Captives overview

Is it for your Client?

Does your client have a good loss history?

Historical loss ratios are often not the best measure of a good loss history. A reasonable measure might be the average incurred losses over the last five years, divided by the estimated first dollar premium at renewal. If this ratio is 30-60%, it is probably a good candidate. Loss estimates are complicated, and this test is not definitive, just general guidelines.

 

Is your client financially robust?

A captive program typically requires a greater level of funding during the first two policy years than a fixed-cost program. Many employers simply cannot afford to dedicate additional capital to an insurance program, even if it leads to lower ultimate costs. The ability to obtain a letter of credit from a bank can greatly reduce the cash outlay required to start a captive insurance program.

Additionally, profitable employers are more likely to invest in safety programs that continue or improve upon their historical loss trend.

 

Does your client have the willingness to learn the complexities of a captive insurance program?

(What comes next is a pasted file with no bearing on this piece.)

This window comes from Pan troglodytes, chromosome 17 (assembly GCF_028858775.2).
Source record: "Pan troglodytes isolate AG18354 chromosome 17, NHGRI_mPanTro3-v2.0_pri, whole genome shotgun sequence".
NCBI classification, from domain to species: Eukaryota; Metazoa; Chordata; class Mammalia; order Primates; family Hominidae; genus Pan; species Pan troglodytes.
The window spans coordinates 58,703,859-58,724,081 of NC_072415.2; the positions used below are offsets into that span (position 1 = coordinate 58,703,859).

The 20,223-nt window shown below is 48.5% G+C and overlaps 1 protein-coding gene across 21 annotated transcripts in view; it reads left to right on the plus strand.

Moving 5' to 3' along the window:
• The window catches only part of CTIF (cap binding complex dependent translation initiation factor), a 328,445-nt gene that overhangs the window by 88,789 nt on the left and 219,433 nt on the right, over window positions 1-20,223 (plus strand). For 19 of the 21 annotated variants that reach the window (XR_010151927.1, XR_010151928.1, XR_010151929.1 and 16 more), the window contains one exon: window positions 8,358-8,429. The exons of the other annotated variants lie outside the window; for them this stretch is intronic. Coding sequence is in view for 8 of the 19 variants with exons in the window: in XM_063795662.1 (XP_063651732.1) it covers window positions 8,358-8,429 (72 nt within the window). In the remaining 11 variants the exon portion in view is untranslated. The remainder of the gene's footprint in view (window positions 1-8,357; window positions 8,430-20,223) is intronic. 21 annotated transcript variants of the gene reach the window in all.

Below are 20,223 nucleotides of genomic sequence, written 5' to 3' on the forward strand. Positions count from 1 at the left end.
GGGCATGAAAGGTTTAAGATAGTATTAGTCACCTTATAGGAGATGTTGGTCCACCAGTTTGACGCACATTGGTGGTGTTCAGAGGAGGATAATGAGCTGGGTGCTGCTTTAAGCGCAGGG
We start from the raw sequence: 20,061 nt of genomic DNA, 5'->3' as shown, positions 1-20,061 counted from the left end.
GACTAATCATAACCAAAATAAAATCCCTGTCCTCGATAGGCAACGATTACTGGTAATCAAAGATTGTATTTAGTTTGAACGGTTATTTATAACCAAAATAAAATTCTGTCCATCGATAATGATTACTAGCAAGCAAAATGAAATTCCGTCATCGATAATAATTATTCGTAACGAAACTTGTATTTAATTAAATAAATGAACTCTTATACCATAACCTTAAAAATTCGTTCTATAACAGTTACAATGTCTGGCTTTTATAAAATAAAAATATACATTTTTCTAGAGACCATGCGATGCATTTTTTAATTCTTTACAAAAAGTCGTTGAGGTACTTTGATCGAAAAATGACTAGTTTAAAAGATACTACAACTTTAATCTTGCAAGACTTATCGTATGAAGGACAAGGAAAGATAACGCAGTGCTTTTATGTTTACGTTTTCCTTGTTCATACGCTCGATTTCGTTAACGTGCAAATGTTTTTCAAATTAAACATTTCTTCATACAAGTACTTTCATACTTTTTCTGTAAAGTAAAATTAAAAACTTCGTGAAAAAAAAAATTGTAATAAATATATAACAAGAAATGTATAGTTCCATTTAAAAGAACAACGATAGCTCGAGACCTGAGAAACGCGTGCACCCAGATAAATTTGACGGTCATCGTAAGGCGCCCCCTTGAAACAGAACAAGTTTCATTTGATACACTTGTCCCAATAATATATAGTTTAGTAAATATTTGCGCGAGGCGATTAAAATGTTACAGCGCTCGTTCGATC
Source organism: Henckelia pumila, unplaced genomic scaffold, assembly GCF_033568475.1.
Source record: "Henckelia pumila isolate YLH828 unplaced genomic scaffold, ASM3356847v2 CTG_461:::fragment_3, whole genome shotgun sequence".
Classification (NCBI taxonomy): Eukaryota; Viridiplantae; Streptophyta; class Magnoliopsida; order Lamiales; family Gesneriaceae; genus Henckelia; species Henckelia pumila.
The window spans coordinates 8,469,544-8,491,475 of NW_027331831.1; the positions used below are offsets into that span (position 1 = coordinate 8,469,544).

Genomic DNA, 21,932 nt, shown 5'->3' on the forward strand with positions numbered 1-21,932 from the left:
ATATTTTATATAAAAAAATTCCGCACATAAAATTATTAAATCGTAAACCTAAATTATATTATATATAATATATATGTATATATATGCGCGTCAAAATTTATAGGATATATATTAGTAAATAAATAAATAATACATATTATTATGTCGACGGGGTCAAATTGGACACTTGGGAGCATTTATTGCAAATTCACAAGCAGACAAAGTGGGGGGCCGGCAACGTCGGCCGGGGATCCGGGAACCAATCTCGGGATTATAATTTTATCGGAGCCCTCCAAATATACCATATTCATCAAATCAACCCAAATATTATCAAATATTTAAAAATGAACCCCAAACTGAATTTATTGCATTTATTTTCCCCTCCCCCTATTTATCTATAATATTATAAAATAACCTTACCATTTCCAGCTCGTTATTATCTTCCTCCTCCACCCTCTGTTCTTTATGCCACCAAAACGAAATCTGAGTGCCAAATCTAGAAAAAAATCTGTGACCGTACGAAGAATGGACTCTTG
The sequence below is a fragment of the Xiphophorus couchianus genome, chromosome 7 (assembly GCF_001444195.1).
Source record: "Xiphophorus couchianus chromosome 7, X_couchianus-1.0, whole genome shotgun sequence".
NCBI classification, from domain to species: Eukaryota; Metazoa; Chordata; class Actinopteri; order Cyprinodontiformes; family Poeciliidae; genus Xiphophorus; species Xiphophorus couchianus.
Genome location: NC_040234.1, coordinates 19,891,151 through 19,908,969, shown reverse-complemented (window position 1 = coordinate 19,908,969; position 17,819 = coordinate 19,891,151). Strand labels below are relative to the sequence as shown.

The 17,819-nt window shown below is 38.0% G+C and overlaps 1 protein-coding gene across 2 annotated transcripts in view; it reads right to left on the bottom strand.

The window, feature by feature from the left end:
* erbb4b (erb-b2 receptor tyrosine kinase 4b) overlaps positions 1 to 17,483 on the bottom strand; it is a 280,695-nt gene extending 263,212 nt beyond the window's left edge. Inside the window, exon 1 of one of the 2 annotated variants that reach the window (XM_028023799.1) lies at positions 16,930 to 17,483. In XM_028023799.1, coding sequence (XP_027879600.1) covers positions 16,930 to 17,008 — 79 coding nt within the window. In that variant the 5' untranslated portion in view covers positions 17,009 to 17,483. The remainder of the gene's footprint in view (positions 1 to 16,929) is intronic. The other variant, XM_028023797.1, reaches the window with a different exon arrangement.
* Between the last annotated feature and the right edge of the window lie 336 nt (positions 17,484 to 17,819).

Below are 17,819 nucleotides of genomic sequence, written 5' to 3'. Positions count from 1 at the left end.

The concept of a captive is straightforward, but the execution can be complicated. Employers need to feel “pain” in order to have a real interest in a captive. This pain is normally created by rapidly increasing premiums, a feeling of lack of control, or poor service. Typically, the line of coverage being considered has to be a large expense item before it becomes a significant issue to the employer.

 

If your client has had good loss experience, is it because of something specific they have done, or is it simply luck?

If an employer has simply been lucky, the reverse can also happen. If this occurs while in a captive insurance program, the employer may face dramatically higher insurance costs.

 

Does your client believe they are capable of controlling their costs?

Some employers simply believe they are along for the ride. These are not good candidates for a captive.

These questions are meant to only be general guidelines. To determine if a captive program is a viable option for your client, please contact us.